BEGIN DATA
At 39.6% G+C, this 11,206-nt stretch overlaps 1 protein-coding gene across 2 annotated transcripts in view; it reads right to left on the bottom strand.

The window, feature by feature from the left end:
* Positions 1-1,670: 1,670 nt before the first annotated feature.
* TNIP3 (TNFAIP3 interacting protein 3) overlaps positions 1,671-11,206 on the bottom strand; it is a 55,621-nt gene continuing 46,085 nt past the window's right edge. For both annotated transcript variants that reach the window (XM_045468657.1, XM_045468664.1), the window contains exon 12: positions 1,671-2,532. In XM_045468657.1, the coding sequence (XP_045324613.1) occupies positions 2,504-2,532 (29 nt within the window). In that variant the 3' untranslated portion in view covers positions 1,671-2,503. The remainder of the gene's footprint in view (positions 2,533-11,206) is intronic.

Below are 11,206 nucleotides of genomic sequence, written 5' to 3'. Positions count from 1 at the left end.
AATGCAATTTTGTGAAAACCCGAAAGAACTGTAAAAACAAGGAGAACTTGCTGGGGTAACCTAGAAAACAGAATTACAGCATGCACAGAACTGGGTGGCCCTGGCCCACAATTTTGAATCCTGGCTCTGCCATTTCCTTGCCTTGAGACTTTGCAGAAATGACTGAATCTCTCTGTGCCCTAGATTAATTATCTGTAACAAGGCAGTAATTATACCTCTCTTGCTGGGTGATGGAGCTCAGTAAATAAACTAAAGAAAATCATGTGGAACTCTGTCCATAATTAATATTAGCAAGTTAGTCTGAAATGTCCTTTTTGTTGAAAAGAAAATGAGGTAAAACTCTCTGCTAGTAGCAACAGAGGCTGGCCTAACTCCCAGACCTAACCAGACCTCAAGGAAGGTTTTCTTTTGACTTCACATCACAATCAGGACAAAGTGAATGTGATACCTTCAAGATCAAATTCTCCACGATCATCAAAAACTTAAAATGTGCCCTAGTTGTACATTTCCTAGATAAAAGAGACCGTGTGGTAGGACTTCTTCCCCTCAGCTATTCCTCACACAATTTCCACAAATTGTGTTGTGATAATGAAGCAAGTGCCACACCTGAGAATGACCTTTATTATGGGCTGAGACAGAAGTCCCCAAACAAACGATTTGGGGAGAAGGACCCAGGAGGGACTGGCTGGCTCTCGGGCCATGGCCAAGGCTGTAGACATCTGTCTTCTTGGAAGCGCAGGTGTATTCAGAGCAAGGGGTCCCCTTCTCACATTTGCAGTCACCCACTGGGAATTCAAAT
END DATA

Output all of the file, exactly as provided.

At 39.6% G+C, this 11,206-nt stretch overlaps 1 protein-coding gene across 2 annotated transcripts in view; it reads right to left on the bottom strand.

The window, feature by feature from the left end:
* Positions 1-1,670: 1,670 nt before the first annotated feature.
* TNIP3 (TNFAIP3 interacting protein 3) overlaps positions 1,671-11,206 on the bottom strand; it is a 55,621-nt gene continuing 46,085 nt past the window's right edge. For both annotated transcript variants that reach the window (XM_045468657.1, XM_045468664.1), the window contains exon 12: positions 1,671-2,532. In XM_045468657.1, the coding sequence (XP_045324613.1) occupies positions 2,504-2,532 (29 nt within the window). In that variant the 3' untranslated portion in view covers positions 1,671-2,503. The remainder of the gene's footprint in view (positions 2,533-11,206) is intronic.

Below are 11,206 nucleotides of genomic sequence, written 5' to 3'. Positions count from 1 at the left end.
AATGCAATTTTGTGAAAACCCGAAAGAACTGTAAAAACAAGGAGAACTTGCTGGGGTAACCTAGAAAACAGAATTACAGCATGCACAGAACTGGGTGGCCCTGGCCCACAATTTTGAATCCTGGCTCTGCCATTTCCTTGCCTTGAGACTTTGCAGAAATGACTGAATCTCTCTGTGCCCTAGATTAATTATCTGTAACAAGGCAGTAATTATACCTCTCTTGCTGGGTGATGGAGCTCAGTAAATAAACTAAAGAAAATCATGTGGAACTCTGTCCATAATTAATATTAGCAAGTTAGTCTGAAATGTCCTTTTTGTTGAAAAGAAAATGAGGTAAAACTCTCTGCTAGTAGCAACAGAGGCTGGCCTAACTCCCAGACCTAACCAGACCTCAAGGAAGGTTTTCTTTTGACTTCACATCACAATCAGGACAAAGTGAATGTGATACCTTCAAGATCAAATTCTCCACGATCATCAAAAACTTAAAATGTGCCCTAGTTGTACATTTCCTAGATAAAAGAGACCGTGTGGTAGGACTTCTTCCCCTCAGCTATTCCTCACACAATTTCCACAAATTGTGTTGTGATAATGAAGCAAGTGCCACACCTGAGAATGACCTTTATTATGGGCTGAGACAGAAGTCCCCAAACAAACGATTTGGGGAGAAGGACCCAGGAGGGACTGGCTGGCTCTCGGGCCATGGCCAAGGCTGTAGACATCTGTCTTCTTGGAAGCGCAGGTGTATTCAGAGCAAGGGGTCCCCTTCTCACATTTGCAGTCACCCACTGGGAATTCAAAT